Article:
Green Farm Totternhoe
Green Farm February 2010
Green Farm is a comparatively modern creation. In 1829, following the death of the Earl of Bridgewater, his estate in Totternhoe was surveyed [BW1004]. The survey also included every building in the parish, whether owned by the estate or not (and at that date most were not). The site of today's Green Farm was then occupied by two cottages, a yard, buildings, a garden and orchard, all owned by Thomas Turvey and occupied by William Inwood and John Puddephat as well as Turvey himself. The site measured two roods.
A similar survey was carried out in 1840 and at that date Turvey was still the owner. The tenants were described as Thomas Turvey "and another". The 1841 census reveals that Turvey himself lived in a property between Church Road and Furlong Lane. The two likely inhabitants of the cottages are the Inwards and Puddephatt families, as in 1829. William Inwards was about 35 and an agricultural labourer. His wife, Mary was about the same age and their children were Sarah, about 15 and Elizabeth, 10. John Puddephatt was about 50 and also an agricultural labourer. His wife Elizabeth was about the same age and their children were Hannah, about 15, Sarah and Levi, both 10.
The site of the first Primitive Methodist chapel February 2010
From 1861 to 1829 the first Primitive Methodist chapel in the village stood in what is now the garden of Green Farm. It lay just to the north of today's 4 Church Road and was demolished around 1929 because it was, by then, unsafe.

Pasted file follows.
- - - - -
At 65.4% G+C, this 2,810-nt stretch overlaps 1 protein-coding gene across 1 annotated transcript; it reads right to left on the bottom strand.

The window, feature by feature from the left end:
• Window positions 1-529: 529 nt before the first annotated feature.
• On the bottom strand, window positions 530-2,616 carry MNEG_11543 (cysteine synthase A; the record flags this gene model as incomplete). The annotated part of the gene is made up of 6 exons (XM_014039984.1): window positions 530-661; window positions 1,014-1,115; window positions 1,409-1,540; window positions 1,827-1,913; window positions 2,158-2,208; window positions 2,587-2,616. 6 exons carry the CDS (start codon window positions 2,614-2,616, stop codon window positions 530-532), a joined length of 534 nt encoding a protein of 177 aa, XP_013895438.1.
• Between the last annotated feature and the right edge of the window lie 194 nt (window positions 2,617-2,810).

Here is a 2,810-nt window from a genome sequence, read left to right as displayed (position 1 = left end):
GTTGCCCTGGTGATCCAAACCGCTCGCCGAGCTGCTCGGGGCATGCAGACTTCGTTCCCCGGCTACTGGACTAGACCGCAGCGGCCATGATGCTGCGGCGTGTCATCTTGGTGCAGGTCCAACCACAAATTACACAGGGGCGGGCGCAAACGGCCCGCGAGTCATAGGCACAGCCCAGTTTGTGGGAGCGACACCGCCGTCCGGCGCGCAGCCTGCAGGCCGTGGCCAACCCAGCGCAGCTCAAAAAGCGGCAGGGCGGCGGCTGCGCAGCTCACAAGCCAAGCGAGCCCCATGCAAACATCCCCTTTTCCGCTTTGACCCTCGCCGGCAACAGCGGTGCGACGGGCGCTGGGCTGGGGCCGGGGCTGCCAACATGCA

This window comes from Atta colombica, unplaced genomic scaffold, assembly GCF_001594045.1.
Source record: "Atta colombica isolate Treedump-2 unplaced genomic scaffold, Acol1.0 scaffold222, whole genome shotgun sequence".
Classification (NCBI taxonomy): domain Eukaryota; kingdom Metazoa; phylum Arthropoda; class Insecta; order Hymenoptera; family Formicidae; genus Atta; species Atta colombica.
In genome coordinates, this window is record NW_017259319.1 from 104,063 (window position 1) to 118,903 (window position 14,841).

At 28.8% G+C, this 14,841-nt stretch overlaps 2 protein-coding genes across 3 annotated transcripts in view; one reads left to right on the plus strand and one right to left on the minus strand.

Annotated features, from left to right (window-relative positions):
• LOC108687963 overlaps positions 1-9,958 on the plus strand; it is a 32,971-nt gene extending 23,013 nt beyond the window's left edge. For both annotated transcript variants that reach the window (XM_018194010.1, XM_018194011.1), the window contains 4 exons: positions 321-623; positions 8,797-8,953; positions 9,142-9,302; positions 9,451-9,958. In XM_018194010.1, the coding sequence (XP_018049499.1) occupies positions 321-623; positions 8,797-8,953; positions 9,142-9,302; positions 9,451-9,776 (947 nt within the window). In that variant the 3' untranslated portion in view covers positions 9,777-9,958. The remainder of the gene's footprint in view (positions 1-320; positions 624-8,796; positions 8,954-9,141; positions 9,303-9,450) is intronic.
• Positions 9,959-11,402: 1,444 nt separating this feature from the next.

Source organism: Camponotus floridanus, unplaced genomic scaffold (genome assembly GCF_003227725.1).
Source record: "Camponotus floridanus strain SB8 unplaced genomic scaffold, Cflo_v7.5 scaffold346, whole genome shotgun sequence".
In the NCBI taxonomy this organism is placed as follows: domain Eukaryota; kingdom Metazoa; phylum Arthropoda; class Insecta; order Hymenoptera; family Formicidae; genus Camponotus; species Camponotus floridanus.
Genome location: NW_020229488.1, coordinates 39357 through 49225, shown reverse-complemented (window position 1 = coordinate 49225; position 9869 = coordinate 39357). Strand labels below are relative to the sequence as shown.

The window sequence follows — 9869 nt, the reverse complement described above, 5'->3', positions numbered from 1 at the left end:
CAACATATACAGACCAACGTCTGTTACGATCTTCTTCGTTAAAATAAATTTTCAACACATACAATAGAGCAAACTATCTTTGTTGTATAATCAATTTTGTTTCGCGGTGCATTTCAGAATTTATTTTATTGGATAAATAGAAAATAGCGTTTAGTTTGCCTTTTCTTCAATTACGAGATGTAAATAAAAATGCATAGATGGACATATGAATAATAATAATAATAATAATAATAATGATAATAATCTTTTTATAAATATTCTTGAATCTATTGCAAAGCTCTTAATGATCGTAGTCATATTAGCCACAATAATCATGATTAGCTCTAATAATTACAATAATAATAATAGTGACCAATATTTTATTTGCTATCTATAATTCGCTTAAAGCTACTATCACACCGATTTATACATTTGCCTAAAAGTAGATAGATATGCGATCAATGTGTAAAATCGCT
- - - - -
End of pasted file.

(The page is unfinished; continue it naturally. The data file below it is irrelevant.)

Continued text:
At some point it seems that Thomas Turvey or one of his successors in title sold the property to Lord of the Manor, Earl Brownlow because when the Earl sold his Totternhoe Estate in 1916 [AD1147/92] Lot 6 was "A Desriable Village Holding situate at Church End, including a Farmhouse and Capital Homestead, and having an area of about 1 acre, 2 roods, 23 poles". It was let to Charles Brinklow for £13 per annum. "The brick-built and slated FARMHOUSE contains on the GROUND FLOOR: - Two Sitting Rooms, brick-paved Kitchen and Pantry. On the UPPER FLOOR: - Two Bedrooms and Lumber Room. THE CAPITAL BUILDINGS include the following: - Barn with concrete floor. Range of Seven Pigsties, with ditto, Cow Shed for two, 3-bay open Cattle Shed, Cart Horse Stable for five, 4-bay open Cart and Implement Shed". Brinklow also leased most of five other pieces of land (Lots 6a to 6e) as follows:
Lot 6a: 30 acres, 1 rood, 8 poles - "an important block of arable land" for £30 per annum;
Lot 6b: "a similar lot" of 13 acres, 3 roods for £13/15/9 per annum;
Lot 6c: "a useful block of arable land and grazing rights" - the latter (1 acre, 1 rood, 18 poles), were actually leased by G. E. Pratt, Brinklow having the remaining 30 acres, 1 rood for £30 per annum;
Lot 6d: "a similar lot" - G. E. Pratt having 1 acre, 18 poles of regulated pasture whilst Brinklow had the remaining 21 acres, 3 roods, 4 poles of arable for £22 per annum;
Lot 6e: "a valuable grazing field" of 4 acres, 3 roods, 3 poles for £6 per annum.
The land is annotated on the map accompanying the particulars and can be seen below. To see a larger version, please click on the image
Green Farm Lands annotated on the 1916 sale particular [AD1147-92]
The Rating and Valuation Act 1925 stipulated that every piece of land and building in the country was to be assessed to determine its rateable value. Totternhoe, like much of Bedfordshire, was assessed in 1927 and at that date Green Farm was in the same ownership, and comprised part of, Church End Farm.